Lawsuit over fatal facelift surgery to begin

A MULTI-MILLION-DOLLAR law case will open in a New York courtroom next Monday when the family of a Limerick woman who died as a result of botched plastic surgery begin an action against a disgraced surgeon.

Kay Cregan, aged 42, died on March 17, 2005, three days after undergoing a facelift at the Manhattan clinic of Dr Michael Sachs in Central Park South.

Shortly after the operation, Mrs Cregan collapsed and was rushed to the nearby St Luke’s Roosevelt Hospital where she was placed on a life-support machine.

Her husband Liam, who did not know Kay had decided to have facial surgery, rushed from their home in Croom when told that his wife was gravely ill. He was at Kay’s side when the life-support machine was turned off.

Liam Cregan and the couple’s two young sons are suing Dr Sachs. A leading New York civil action lawyer, Thomas Moore, will represent the Cregans.

Waterford-born Mr Moore said: “We will be looking for quite a bit of money. We are talking in millions of dollars at least. Parental loss to children is regarded in cases such as this as a very significant matter. The jury will have to decide on two central issues, negligence and medical malpractice, and what damages are to be awarded.

“At the end of the trial the judge will submit a written question to the jury as to the deviation from acceptable practice and the jury then answers this question. Depending on the verdict, the jury will then be asked about monetary damages for the loss and in New York there is no upward limit.”

Mr Moore’s office said last night that while the case opens on Monday, it is likely to deal with pre-trial matters with the full hearing fixed for a later date.

Mr Moore said damages would be assessed on the loss of a wife, a mother of two young children, along with the pain and suffering Kay endured prior to her death.

He said the economic loss of Mrs Cregan, who was a senior official with Limerick City Council, would also be taken into account.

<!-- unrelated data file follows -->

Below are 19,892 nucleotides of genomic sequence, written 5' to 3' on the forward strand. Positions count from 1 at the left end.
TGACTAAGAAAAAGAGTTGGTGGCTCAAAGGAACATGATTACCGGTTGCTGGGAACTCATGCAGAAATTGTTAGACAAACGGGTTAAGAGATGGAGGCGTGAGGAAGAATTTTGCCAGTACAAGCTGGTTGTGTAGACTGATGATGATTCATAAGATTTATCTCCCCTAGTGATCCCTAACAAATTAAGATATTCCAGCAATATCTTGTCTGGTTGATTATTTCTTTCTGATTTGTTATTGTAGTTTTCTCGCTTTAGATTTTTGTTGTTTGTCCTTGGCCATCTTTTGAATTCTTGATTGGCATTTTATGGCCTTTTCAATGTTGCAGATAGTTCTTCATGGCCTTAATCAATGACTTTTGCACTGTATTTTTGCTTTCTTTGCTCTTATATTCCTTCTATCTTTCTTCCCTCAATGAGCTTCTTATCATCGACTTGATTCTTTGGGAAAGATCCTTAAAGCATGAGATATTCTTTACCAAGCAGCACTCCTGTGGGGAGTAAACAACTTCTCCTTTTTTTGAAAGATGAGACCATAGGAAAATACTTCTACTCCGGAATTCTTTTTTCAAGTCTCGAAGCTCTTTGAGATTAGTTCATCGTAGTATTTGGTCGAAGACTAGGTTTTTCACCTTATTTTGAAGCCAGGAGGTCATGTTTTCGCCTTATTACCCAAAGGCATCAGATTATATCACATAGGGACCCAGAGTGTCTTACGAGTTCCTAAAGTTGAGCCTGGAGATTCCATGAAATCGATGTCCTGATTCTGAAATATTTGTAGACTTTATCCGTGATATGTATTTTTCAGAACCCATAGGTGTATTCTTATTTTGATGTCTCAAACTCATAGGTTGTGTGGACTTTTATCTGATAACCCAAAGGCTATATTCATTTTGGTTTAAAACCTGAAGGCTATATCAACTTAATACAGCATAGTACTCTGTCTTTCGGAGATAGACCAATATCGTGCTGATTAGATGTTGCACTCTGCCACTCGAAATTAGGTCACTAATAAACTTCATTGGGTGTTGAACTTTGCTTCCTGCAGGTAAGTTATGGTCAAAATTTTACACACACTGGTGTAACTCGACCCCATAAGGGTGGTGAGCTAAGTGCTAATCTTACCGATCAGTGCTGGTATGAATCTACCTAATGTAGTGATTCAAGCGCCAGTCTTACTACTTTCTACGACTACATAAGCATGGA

Earlier this year, Dr Sachs sold his luxury Manhattan home to the Russian government for a reported sum of €24 million.

Kay Cregan was not aware that Dr Sachs was among the most sued doctors in the US when she paid $32,000 for the surgery.

She found about him in an Irish Sunday newspaper which made no reference to his appalling record.

Dr Sachs, dubbed Dr Botch by the New York media, had settled 33 malpractice suits since 1995. The New York State Health Department banned him from performing complex nasal surgeries without supervision.

In March this year he was struck off by the New York State Board for professional medical misconduct, after an investigation into his care of four patients who underwent surgery at his clinic.

The board found he failed to assure appropriate preoperative medical clearance and failed to assure appropriate post-operative monitoring.

His attorney, Jay Butterman, blamed an undiagnosed irregular heartbeat for Kay Cregan’s death.

However, the autopsy found no pre-existing condition that played a role according to Ellen Borakove, spokeswoman for the New York city medical examiner.

“The surgery was a contributory factor in her death,” she said, adding that the autopsy did not cite any other factors.

Since the tragedy, Mr Cregan has asked the media not to approach the family.

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